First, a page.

Martin Paley, BSc (Hons) Earth and Environmental Science

As part of the Lancaster University and EDF Energy Industrial Placement scheme, Martin Paley, a BSc Earth and Environmental Science Student, undertook a funded placement at the Heysham 2 Nuclear Power Plant.

How and why did you choose to work with business?

"I first saw an advert through Lancaster University in my first year and immediately sent an email of interest. (Un)fortunately, it had already been arranged to spend my next year abroad and therefore would not be able to take the next year out. I sought other placement opportunities during my second year in which I was successful at Urenco (a nuclear enrichment facility based near Chester). I was close to starting at Urenco when I got confirmation that I was successful in an interview with EDF at Heysham 2 which was more desirable for me. I therefore rejected Urenco and looked forward to starting with EDF.

The energy industry has always appealed to me in the sense that there’s potential for cross disciplines between engineering and environment, especially with the emergence of renewables and climate targets. The nuclear industry in particular is interesting for the controversy it holds."

What skills have you developed?

"The industrial placement is a steep learning curve but everything you learn is relevant and directly applicable to the work you do and environment you’re in; this makes it easier. The nuclear industry is not the easiest to comprehend: Simple tasks can require a number of elements to fall into place and procedures to be strictly followed. Consequently, you learn to carry out tasks to a very high standard.

Workplaces are more complex than I thought, but the energy at Heysham 2 really radiates between employees which helps fuel high quality work.

Integration with work colleagues is critical – working together towards a common objective and being able to easily integrate with others. Getting along with other people means it’s not just what you know, it’s who you know."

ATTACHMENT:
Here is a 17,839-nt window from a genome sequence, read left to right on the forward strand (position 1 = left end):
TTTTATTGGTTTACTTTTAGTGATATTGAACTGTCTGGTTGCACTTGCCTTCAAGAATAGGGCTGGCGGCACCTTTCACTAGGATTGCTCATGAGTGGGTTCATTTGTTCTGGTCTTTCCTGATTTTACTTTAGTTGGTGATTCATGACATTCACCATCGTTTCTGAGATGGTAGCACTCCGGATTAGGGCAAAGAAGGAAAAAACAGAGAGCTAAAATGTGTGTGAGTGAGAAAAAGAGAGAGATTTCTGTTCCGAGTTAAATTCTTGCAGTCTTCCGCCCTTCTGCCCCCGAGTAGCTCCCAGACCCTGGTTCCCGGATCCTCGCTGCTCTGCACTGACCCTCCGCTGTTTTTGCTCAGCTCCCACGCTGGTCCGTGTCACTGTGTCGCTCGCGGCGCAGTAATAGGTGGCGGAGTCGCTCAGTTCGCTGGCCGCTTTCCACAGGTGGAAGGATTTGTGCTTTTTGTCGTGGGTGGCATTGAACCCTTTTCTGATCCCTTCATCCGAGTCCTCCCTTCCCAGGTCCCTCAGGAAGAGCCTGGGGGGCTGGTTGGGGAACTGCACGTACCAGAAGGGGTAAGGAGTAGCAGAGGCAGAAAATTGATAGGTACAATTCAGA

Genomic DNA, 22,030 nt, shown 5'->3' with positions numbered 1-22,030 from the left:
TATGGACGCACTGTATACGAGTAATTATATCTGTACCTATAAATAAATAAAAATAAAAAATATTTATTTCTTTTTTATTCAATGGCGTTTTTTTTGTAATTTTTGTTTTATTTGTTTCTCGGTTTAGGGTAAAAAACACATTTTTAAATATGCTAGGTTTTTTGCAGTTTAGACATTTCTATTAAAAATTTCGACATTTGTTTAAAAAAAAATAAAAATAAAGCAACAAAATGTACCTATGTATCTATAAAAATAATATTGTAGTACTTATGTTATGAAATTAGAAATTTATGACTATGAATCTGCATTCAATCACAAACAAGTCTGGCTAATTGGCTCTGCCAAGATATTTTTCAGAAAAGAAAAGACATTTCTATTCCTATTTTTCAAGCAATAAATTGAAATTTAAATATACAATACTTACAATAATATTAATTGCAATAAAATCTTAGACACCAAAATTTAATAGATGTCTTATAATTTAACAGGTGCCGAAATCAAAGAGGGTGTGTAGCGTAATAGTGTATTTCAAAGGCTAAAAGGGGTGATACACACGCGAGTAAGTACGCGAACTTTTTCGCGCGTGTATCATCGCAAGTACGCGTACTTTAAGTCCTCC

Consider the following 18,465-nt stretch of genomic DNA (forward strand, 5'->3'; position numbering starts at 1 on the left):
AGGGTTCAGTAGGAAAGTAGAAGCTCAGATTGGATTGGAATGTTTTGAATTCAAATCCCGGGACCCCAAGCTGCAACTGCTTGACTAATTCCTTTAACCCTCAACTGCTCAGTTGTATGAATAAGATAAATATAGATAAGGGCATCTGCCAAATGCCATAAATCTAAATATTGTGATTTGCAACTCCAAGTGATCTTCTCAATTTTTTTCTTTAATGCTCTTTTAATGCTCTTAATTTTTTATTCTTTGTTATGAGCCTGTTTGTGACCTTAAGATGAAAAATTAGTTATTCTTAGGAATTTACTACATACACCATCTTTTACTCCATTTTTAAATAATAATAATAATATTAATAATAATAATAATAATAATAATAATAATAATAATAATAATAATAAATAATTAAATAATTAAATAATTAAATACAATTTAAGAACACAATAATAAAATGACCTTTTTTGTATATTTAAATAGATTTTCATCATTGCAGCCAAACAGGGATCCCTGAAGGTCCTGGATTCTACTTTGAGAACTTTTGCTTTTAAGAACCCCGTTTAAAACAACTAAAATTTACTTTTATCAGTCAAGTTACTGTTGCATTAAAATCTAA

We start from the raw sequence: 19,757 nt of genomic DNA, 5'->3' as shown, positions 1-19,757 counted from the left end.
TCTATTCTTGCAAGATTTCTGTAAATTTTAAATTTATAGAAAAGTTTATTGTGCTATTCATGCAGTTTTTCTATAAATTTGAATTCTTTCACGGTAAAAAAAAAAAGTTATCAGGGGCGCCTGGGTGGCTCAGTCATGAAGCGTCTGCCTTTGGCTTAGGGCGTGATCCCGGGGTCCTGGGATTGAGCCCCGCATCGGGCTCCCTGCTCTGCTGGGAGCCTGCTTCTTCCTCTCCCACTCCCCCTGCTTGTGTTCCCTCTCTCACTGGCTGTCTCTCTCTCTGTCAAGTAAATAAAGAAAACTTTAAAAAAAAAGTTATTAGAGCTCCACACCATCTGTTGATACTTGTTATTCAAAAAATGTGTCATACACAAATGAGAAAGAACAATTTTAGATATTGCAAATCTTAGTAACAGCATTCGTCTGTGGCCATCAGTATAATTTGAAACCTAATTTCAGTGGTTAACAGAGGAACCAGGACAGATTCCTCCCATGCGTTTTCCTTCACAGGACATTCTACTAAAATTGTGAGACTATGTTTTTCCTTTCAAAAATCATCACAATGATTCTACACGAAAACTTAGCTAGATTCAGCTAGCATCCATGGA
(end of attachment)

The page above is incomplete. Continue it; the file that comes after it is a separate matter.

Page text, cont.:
What did you do and what were your early experiences?

"I felt completely bewildered in the first two weeks with the use of acronyms, the size of the place, protocols, computer usage and tasks and how much there is to a nuclear facility. This was less so but still existed in the second two weeks. I then felt integrated as part of a team, knew where to go and who to speak to.

An environmental background did not hold me back from applying myself practically in a nuclear fuel route department.

I really enjoyed the practical working experience which is exactly why I applied for the scheme. I threw myself head-first into a project which grew arms and legs as it unfurled and incorporated many different elements into it. It was a perfect learning experience.

Working as an industrial placement student has helped me realise I’m capable of achieving things I didn’t think I would seek in my life."

What are your future plans?

"I’m studying Earth and Environmental Science due to a passion for the outdoors and the desire to gain an understanding of the world and how it works. I’ve always been interested to understand how things work in any sense and was glad to explore the engineering avenue during my year-out which is a topic I’ve been equally interested in pursuing. I started my year at EDF with the intention of gaining practical work experience and learning about how an organisation works to help myself when venturing into the big wide world of work. I still have two years before I leave university and I do not have any long-term plans defined in my head. I plan to take each year as it comes which will consequently shape my decisions and direct where my future may lead. From this, I would say that plans can always change and you can find yourself in situations you would never expect but you can still make the most out of them.

I plan to define my last year of university around Christmas time with the possible intention of combining both Environmental Science and Engineering together."

What advice would you provide to students considering an industrial placement?

"Don’t be afraid of applying yourself to something completely new – you’ll be surprised as to how much you can achieve with the right attitude. I’ve ventured from designing a wind turbine blade at Lancaster and surveying fault lines in Iceland to being responsible for equipment that moves irradiated nuclear fuel. Nothing is out of reach."